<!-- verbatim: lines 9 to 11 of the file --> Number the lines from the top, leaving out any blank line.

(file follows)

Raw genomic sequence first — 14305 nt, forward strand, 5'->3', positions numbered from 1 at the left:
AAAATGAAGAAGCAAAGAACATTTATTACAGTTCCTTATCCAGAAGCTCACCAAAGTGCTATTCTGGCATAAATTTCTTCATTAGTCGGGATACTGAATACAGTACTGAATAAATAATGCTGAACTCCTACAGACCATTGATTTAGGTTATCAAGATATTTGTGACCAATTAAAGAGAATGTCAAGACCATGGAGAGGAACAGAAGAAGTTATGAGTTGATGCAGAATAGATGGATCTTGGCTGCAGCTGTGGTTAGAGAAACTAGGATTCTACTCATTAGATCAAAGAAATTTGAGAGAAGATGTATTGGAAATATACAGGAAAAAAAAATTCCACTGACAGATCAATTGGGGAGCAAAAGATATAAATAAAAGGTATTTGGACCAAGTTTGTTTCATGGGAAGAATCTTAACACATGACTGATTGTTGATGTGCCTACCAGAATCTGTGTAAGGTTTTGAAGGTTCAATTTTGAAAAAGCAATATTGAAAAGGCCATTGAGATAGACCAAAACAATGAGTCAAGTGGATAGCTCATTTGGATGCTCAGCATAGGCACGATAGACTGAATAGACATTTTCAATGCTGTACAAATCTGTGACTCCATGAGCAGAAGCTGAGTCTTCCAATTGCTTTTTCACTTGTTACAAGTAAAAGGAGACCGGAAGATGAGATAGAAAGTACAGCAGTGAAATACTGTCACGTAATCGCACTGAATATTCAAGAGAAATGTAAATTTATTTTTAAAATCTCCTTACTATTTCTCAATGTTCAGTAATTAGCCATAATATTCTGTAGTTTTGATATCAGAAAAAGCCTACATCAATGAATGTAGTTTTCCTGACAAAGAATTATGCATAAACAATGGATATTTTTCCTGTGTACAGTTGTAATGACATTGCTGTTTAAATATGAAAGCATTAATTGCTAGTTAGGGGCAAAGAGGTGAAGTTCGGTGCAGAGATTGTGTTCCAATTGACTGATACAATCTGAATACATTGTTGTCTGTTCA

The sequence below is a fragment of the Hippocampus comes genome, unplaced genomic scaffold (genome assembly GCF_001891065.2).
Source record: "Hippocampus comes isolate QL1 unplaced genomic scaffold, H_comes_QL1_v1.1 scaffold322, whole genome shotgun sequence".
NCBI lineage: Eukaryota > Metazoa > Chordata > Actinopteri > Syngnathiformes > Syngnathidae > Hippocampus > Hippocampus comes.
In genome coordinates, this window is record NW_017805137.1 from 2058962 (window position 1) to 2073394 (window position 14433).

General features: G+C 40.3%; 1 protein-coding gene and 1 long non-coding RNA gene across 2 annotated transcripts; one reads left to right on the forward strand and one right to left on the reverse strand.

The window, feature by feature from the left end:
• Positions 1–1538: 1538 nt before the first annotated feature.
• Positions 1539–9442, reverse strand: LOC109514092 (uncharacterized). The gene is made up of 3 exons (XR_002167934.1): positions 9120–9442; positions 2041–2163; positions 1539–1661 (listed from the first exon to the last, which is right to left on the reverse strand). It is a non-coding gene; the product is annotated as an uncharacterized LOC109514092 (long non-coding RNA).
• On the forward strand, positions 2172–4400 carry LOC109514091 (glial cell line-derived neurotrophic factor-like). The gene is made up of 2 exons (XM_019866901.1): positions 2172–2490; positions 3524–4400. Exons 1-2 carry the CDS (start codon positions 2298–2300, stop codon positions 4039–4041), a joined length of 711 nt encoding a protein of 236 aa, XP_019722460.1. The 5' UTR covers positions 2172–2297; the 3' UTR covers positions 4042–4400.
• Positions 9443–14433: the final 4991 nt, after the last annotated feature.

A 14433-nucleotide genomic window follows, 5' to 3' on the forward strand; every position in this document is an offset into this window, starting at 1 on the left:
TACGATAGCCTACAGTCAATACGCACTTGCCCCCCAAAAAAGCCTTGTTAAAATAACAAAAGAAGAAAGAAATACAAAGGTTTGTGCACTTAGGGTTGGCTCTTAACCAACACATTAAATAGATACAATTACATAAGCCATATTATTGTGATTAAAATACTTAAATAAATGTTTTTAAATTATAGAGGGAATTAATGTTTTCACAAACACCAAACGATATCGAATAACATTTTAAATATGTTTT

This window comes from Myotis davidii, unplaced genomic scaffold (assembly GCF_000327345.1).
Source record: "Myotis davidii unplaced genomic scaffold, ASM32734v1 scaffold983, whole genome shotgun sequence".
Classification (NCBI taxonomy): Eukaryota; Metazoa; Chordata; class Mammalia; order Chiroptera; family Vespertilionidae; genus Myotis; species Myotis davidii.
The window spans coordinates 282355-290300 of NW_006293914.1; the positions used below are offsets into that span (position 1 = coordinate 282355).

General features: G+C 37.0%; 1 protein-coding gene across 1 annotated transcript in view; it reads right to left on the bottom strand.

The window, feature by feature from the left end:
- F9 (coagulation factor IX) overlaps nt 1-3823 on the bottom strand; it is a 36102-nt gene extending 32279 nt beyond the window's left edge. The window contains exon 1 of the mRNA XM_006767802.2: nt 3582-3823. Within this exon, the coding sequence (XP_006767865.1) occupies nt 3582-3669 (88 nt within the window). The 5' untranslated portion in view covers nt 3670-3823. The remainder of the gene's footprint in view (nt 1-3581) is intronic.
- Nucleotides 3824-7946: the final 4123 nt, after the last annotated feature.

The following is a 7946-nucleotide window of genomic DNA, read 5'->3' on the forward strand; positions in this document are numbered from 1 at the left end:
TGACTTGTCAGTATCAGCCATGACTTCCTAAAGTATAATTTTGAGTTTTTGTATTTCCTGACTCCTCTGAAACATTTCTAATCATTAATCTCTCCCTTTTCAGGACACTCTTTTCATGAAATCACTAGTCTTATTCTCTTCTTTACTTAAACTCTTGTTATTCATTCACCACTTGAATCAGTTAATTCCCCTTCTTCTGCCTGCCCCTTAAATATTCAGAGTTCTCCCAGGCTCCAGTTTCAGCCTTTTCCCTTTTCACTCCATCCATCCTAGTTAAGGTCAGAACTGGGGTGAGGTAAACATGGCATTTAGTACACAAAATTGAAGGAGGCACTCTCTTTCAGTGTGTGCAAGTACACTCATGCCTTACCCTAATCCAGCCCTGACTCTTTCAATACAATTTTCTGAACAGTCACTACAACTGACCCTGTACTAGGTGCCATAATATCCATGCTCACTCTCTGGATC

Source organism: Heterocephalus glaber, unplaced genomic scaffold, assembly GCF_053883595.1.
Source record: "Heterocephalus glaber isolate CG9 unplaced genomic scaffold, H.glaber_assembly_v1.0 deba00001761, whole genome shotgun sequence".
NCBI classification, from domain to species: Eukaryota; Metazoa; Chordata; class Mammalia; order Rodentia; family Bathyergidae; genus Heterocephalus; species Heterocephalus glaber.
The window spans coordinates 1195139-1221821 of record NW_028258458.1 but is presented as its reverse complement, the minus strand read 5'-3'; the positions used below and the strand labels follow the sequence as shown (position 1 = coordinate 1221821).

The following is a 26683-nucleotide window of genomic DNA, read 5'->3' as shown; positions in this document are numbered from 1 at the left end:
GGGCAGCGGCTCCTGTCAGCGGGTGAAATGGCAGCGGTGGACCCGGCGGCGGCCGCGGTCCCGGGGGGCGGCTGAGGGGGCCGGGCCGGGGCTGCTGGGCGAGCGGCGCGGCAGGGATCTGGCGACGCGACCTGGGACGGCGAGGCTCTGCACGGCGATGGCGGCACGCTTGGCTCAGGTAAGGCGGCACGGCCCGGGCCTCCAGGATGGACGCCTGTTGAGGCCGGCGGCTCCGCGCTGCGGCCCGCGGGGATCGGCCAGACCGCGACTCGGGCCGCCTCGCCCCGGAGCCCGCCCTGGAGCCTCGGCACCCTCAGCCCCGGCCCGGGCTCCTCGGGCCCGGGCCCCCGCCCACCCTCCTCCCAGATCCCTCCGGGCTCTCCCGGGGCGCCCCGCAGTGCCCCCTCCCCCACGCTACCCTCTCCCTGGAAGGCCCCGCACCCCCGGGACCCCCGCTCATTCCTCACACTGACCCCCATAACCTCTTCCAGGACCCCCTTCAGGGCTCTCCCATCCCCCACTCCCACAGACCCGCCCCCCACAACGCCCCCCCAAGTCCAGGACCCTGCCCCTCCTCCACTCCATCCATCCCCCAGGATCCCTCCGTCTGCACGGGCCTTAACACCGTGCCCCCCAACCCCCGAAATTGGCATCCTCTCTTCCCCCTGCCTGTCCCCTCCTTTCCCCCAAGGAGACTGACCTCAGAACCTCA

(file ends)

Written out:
• Positions 1–1538: 1538 nt before the first annotated feature.
• Positions 1539–9442, reverse strand: LOC109514092 (uncharacterized). The gene is made up of 3 exons (XR_002167934.1): positions 9120–9442; positions 2041–2163; positions 1539–1661 (listed from the first exon to the last, which is right to left on the reverse strand). It is a non-coding gene; the product is annotated as an uncharacterized LOC109514092 (long non-coding RNA).
• On the forward strand, positions 2172–4400 carry LOC109514091 (glial cell line-derived neurotrophic factor-like). The gene is made up of 2 exons (XM_019866901.1): positions 2172–2490; positions 3524–4400. Exons 1-2 carry the CDS (start codon positions 2298–2300, stop codon positions 4039–4041), a joined length of 711 nt encoding a protein of 236 aa, XP_019722460.1. The 5' UTR covers positions 2172–2297; the 3' UTR covers positions 4042–4400.